Anyway, given the fruit fly situation and my life partner’s sensitivity to the sanctity of all life, no matter how repellent, I dare not even think along the lines of trying to get rid of that brown bat that isn’t doing anything about eating the black soldier flies that lay the eggs that turn into maggots that crawl all over our shoe rack and give me nightmares on a daily basis (waking nightmares, if you know what I mean).

Yes, I agreed to stand by him through thick and thin and all that, but isn’t this just a little too thick???

15 Authors I Love to Read

November 12, 2010

Chris tagged me on Facebook, apparently knowing very well that this would end up on my blog. The idea was to list my top 15 authors, without spending too much time mulling over the list – which I’ve done; and to tag others to do the same – which I’ve obviously not done. But don’t let that stop you – go ahead and create your own list, if you want to.

Meanwhile, here’s my list of my top 15 authors.

  1. Enid Blyton
  2. A A Milne
  3. Walter Farley
  4. Agatha Christie
  5. Gerald Durrell
  6. P G Wodehouse
  7. Charles Dickens
  8. James Hadley Chase
  9. Erle Stanley Gardner
  10. Georgette Heyer
  11. Dick Francis
  12. JRR Tolkein
  13. JK Rowling

This makes me realize some weird things about myself

  • I love murder mysteries! This is a surprise – I never realized I love murder mysteries this much. I seem to have grown up on a diet of murder mysteries! I’ve only listed five authors here, but I’ve left out Raymond Chandler, GK Chesterton (not exactly murder mysteries, but detective stories anyway), Ruth Rendell, the Nancy Drew author (the original author, not the proxy you get nowadays) and probably a few others. Oh, and if you think that Georgette Heyer in there is a nod at romances, think again – I’ve collected all 13 of her murder mysteries that hopefully still occupy pride of place in my mother’s house.
  • I like Brit writers. (Not really a surprise.)
  • I’ve read a lot of non-fiction in recent years, but I can’t recall any of the authors. (Weird.) There’s only one non-fiction author on that list.
  • Some of the authors from my childhood days still rate as my favourite authors.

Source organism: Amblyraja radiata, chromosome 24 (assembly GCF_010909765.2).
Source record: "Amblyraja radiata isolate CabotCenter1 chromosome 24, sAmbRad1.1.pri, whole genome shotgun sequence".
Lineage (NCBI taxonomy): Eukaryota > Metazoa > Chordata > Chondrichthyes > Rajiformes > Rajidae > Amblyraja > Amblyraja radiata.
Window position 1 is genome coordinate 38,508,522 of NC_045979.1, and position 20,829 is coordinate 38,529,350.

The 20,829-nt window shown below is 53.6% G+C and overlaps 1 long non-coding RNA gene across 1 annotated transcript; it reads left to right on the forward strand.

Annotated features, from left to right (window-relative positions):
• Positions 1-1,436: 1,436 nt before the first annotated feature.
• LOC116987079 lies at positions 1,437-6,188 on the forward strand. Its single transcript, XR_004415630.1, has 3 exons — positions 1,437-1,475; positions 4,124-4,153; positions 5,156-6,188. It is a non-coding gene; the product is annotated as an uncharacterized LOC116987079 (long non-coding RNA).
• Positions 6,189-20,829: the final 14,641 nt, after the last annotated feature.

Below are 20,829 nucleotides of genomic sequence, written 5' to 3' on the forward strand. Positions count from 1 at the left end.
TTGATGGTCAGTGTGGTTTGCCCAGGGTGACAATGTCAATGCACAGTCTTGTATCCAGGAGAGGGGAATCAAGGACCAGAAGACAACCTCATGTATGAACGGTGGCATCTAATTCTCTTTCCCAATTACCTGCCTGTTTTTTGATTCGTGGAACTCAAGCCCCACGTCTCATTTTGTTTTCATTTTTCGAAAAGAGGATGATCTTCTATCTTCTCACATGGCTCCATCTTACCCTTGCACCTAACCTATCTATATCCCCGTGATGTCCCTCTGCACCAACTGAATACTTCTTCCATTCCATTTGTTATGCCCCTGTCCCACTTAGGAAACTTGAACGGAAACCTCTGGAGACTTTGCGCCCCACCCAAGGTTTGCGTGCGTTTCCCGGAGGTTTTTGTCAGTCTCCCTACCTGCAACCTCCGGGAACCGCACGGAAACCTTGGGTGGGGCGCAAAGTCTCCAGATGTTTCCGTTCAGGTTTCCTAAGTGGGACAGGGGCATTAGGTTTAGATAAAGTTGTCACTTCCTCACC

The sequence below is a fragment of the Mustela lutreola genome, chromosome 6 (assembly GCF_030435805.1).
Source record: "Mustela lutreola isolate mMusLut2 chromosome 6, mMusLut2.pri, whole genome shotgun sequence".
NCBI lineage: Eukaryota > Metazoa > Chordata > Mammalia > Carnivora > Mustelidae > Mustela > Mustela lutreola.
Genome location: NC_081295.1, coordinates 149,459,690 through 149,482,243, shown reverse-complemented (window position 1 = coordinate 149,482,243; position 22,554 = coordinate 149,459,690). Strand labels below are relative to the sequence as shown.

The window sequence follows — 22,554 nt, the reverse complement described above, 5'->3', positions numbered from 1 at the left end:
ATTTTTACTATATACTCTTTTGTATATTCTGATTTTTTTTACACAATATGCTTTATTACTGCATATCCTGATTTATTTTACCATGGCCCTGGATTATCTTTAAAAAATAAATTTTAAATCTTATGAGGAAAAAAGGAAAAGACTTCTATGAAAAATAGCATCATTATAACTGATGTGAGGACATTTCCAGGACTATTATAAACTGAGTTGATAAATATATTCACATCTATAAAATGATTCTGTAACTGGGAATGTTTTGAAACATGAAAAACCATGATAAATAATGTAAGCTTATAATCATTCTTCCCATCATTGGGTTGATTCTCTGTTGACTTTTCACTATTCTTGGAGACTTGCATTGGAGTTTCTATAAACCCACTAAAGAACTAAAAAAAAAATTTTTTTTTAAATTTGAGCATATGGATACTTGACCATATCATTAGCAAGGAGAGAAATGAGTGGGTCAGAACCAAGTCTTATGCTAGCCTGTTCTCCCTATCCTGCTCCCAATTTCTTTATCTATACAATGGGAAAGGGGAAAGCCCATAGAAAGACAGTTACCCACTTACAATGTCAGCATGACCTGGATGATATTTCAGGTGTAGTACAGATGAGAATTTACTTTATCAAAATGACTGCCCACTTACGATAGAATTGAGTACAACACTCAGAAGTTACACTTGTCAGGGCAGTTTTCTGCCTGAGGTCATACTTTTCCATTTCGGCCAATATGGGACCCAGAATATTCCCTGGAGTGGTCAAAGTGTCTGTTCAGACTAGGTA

• I could only think of 13 authors. (Were you thinking I can’t count? I can, but it doesn’t matter because all these little icon thingies actually do the counting for you nowadays. No wonder human brain capacity is decreasing.) Initially I put Bill Bryson on the list as a nod at travel writing, but then I realized he’s not in the same class as the other authors in my list (probably because he doesn’t do murder mysteries), so I took him off. (Poor Bill – what a slap in the face!)
  • In my mind, Enid Blyton is actually two or three authors – the author of Noddy, who taught me to read; the author of the house in the tree series, was it called the Faraway Tree or something like that?; the author of the Famous Five and the Secret Seven series; and the author of St Clairs, which was a series like no other. Oh, that’s actually four different authors. So does that make my list of 15 complete?
  • There are lots of individual books I’ve loved, which would probably make it to my list of top 15 books, but very few authors that I’ve gone back to time and time again. (And not all the authors listed above would have a book features on the list of top 15 books. Weird.)

In fact, that last point there got me thinking: Why not a list of top 15 books as well?

  1. Waiting for Godot (TS Eliot)
  2. The Lord of the Rings (JRR Tolkein)
  3. Born Free (Joy Adamson)
  4. To Kill a Mockingbird (Harper Lee)
  5. Seven Years in Tibet (Heinrich Harrer)
  6. Where the Indus is Young (Dervla Murphy)
  7. My Family and Other Animals (Gerald Durrell)
  8. Harry Potter series (JK Rowling)
  9. A Hitchhiker’s Guide to the Galaxy (a trilogy in four parts) (Douglas Adams)
  10. Congo Journey (Redmond O’Hanlon)
  11. As far as my feet will carry me (Josef Martin Bauer, Clemens Forrell)
  12. The Black Stallion (Walter Farley)
  13. Wuthering Heights (Emily Bronte)
  14. The Pillars of the Earth (Ken Follett)
  15. The Selfish Gene (Richard Dawkins)

There you have it. I bet you haven’t ever heard of half these authors (to be honest, I had to search on Google to find out some of the authors), and yet… there’s not a single Enid Blyton book on this list! (And seven non-fiction books – not counting the Hitchhiker’s Guide…)


November 11, 2010